How Minecraft player creations are being used to help rebuild coral reefs
In-game ocean sculptures created by Minecraft builders have been brought to life as part of a coral reef restoration project.
The initiative, called Coral Crafters, gives players a chance to build virtual underwater worlds with the aim of promoting the rebuilding of real-life corals.
Game developer Mojang partnered with charity environmental organisation The Nature Conservancy for the project.
Coral Crafters was put into action following Minecraft’s release of the first of the two phases of Update Aquatic – which allows builders to populate the game’s oceans with kelp, different species of marine life and colourful coral reefs.
Mojang enlisted the help of Minecraft YouTubers Rabahrex, Logdotzip and Stacyplays to design the real-life structures.
The winning sculpture Axolotl – which is the name of a Mexican salamander species – was installed alongside Minecraft icons Alex and Steve off the coast of Cozumel in Mexico, where the reefs have suffered from coral bleaching.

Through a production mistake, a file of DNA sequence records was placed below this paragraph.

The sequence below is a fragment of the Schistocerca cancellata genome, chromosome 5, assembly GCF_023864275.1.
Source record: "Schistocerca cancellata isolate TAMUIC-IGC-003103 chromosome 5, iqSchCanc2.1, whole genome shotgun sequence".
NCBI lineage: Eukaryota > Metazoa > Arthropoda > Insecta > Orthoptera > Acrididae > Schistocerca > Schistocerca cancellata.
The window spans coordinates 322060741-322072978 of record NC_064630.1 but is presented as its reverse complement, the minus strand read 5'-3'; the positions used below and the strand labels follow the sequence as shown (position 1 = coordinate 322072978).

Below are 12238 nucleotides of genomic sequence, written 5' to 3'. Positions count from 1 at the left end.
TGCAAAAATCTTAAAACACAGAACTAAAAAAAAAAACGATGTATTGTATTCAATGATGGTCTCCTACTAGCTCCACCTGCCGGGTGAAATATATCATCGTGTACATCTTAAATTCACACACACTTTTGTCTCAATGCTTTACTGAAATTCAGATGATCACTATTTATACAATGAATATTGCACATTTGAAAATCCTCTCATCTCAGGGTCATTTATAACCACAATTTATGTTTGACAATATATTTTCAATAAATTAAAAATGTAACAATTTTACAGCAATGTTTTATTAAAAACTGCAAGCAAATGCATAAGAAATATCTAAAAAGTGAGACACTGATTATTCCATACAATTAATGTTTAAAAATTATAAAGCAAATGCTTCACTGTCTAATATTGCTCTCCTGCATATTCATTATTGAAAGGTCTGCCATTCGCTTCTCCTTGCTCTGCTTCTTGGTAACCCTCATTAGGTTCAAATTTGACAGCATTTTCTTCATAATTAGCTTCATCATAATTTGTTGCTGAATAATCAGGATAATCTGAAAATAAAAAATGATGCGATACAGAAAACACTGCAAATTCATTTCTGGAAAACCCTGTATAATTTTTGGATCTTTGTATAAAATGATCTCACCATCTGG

The installations were made using BioRock – a method that enables steel structures running low-voltage direct current to interact with seawater minerals, allowing solid limestone to grow on it.
The technology was developed by Professor Wolf Hilbertz and Dr Tom Goreau of the Global Coral Reef Alliance and draws on the principles of electrolysis to promote swift coral growth.
In total six BioRock structures were installed, which included a mermaid wolf, a turtle and turtle eggs.
Earlier in June, Minecraft challenged players to build 10 million coral blocks in-game, pledging to donate 100,000 US dollars (£76,000) to The Nature Conservancy. The target was achieved within two days.
The company is also planning to donate net proceeds from the game’s Coral Crafters skin pack to support The Nature Conservancy’s reef restoration efforts.
Coral reefs are home to around two million species accounting for 25% of all marine life, according to WWF.
Roughly one-quarter of coral reefs worldwide are already considered damaged beyond repair, with another two-thirds under serious threat.
Major threats to their habitats include climate change, destructive fishing practices, over-fishing, pollution, careless tourism and coral mining.